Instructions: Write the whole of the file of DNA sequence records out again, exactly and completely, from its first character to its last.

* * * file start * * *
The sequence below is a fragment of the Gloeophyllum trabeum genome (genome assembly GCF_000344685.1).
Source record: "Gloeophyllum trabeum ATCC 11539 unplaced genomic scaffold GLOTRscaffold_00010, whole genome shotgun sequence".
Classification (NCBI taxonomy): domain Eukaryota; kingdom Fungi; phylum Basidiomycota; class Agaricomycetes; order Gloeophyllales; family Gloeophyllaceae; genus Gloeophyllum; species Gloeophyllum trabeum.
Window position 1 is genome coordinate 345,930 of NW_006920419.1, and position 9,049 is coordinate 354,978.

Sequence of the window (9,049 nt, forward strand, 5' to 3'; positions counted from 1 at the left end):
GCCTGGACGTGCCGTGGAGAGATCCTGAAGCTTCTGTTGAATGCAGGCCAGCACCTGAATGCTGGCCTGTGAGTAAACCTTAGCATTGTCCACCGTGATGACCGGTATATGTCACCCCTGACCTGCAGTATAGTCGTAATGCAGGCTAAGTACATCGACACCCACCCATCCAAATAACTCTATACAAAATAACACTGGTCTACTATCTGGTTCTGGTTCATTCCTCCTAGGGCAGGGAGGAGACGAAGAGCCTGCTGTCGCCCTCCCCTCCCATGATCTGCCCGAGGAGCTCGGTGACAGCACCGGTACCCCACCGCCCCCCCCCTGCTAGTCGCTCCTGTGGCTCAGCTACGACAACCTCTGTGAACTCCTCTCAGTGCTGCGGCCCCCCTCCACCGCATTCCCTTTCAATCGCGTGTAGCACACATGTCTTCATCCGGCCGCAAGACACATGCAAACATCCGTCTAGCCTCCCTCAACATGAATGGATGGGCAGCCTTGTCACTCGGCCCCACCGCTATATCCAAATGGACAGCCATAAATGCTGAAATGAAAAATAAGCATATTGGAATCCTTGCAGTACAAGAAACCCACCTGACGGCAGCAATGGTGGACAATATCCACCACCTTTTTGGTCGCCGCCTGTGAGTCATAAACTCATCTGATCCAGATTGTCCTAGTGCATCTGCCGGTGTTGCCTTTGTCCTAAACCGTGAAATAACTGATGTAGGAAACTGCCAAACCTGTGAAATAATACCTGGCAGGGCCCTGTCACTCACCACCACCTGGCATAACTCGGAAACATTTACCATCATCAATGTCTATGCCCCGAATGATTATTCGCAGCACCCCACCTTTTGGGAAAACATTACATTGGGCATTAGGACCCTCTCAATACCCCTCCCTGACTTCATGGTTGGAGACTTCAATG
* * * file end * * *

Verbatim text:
The sequence below is a fragment of the Gloeophyllum trabeum genome (genome assembly GCF_000344685.1).
Source record: "Gloeophyllum trabeum ATCC 11539 unplaced genomic scaffold GLOTRscaffold_00010, whole genome shotgun sequence".
Classification (NCBI taxonomy): domain Eukaryota; kingdom Fungi; phylum Basidiomycota; class Agaricomycetes; order Gloeophyllales; family Gloeophyllaceae; genus Gloeophyllum; species Gloeophyllum trabeum.
Window position 1 is genome coordinate 345,930 of NW_006920419.1, and position 9,049 is coordinate 354,978.

Sequence of the window (9,049 nt, forward strand, 5' to 3'; positions counted from 1 at the left end):
GCCTGGACGTGCCGTGGAGAGATCCTGAAGCTTCTGTTGAATGCAGGCCAGCACCTGAATGCTGGCCTGTGAGTAAACCTTAGCATTGTCCACCGTGATGACCGGTATATGTCACCCCTGACCTGCAGTATAGTCGTAATGCAGGCTAAGTACATCGACACCCACCCATCCAAATAACTCTATACAAAATAACACTGGTCTACTATCTGGTTCTGGTTCATTCCTCCTAGGGCAGGGAGGAGACGAAGAGCCTGCTGTCGCCCTCCCCTCCCATGATCTGCCCGAGGAGCTCGGTGACAGCACCGGTACCCCACCGCCCCCCCCCTGCTAGTCGCTCCTGTGGCTCAGCTACGACAACCTCTGTGAACTCCTCTCAGTGCTGCGGCCCCCCTCCACCGCATTCCCTTTCAATCGCGTGTAGCACACATGTCTTCATCCGGCCGCAAGACACATGCAAACATCCGTCTAGCCTCCCTCAACATGAATGGATGGGCAGCCTTGTCACTCGGCCCCACCGCTATATCCAAATGGACAGCCATAAATGCTGAAATGAAAAATAAGCATATTGGAATCCTTGCAGTACAAGAAACCCACCTGACGGCAGCAATGGTGGACAATATCCACCACCTTTTTGGTCGCCGCCTGTGAGTCATAAACTCATCTGATCCAGATTGTCCTAGTGCATCTGCCGGTGTTGCCTTTGTCCTAAACCGTGAAATAACTGATGTAGGAAACTGCCAAACCTGTGAAATAATACCTGGCAGGGCCCTGTCACTCACCACCACCTGGCATAACTCGGAAACATTTACCATCATCAATGTCTATGCCCCGAATGATTATTCGCAGCACCCCACCTTTTGGGAAAACATTACATTGGGCATTAGGACCCTCTCAATACCCCTCCCTGACTTCATGGTTGGAGACTTCAATG